Think of an animal or part of nature
Think of a characteristic about yourself
Put them together!
Write your name and a description of why you chose your name on the template. In the box, draw a picture of yourself as a Native American. Below there is a circle. Here you will create a symbol for your name. Since they didn't have an alphabet or written language they often used symbols to write their names. Make it simple! Too much detail would take too much time to write your name over and over again!
I uttered one "oh my gosh" after another as I read that worksheet (where did the author find those names, and why is "Buffalo Woman" seen as degrading?!), but let's stick with my concern: the monolithic or pan-Indian character of that worksheet. There are over 500 federally recognized nations in the United States. Amongst them is tremendous diversity of language, ceremony, and yes, naming.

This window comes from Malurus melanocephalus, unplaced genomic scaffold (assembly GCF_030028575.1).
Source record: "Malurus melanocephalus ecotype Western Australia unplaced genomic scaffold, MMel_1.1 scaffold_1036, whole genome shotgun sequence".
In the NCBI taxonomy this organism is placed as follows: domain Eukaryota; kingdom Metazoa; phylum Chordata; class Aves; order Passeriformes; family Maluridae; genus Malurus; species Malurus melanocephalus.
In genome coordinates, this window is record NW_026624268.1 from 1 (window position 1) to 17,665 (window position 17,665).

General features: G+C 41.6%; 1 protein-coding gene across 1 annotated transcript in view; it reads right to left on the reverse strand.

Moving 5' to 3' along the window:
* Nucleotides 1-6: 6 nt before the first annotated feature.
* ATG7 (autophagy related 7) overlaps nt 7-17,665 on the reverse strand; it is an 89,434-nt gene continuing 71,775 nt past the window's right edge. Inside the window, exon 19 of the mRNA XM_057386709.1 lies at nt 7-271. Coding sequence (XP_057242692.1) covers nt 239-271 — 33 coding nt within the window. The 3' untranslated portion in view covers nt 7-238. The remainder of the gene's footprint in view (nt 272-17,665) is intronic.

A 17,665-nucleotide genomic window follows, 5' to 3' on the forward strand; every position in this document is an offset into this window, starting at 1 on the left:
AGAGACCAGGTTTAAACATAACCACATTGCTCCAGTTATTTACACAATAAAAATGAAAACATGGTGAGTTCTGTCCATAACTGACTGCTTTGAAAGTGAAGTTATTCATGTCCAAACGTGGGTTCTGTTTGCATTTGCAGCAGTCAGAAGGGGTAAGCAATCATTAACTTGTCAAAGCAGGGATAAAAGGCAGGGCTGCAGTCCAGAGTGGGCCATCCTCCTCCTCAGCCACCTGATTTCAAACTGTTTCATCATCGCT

None of the major review journals noted problems with the pan-Indian character of Alexie's picture book. Did others, I wondered? I went over to Goodreads to see. On April 14th, 2016, Jillian Heise, who (at the time) was teaching Native children, wrote:
I see my students on these pages, most especially my favorite, with the male grass dancer regalia, and wish there were more chances for them to see themselves, and others to see them, in the pages of picture books.
I appreciate the book, and feel it is important, but wonder if it may somewhat confuse those who haven't been taught about cultural naming traditions. Might they read this and see it as a silly thing instead of the deeper meaning usually given to it? Because of that, I wish there had been an end note to add some more perspective within the larger conversation.
Kudos to Jillian! She's got the context to understand why the lack of specificity in the book is a concern.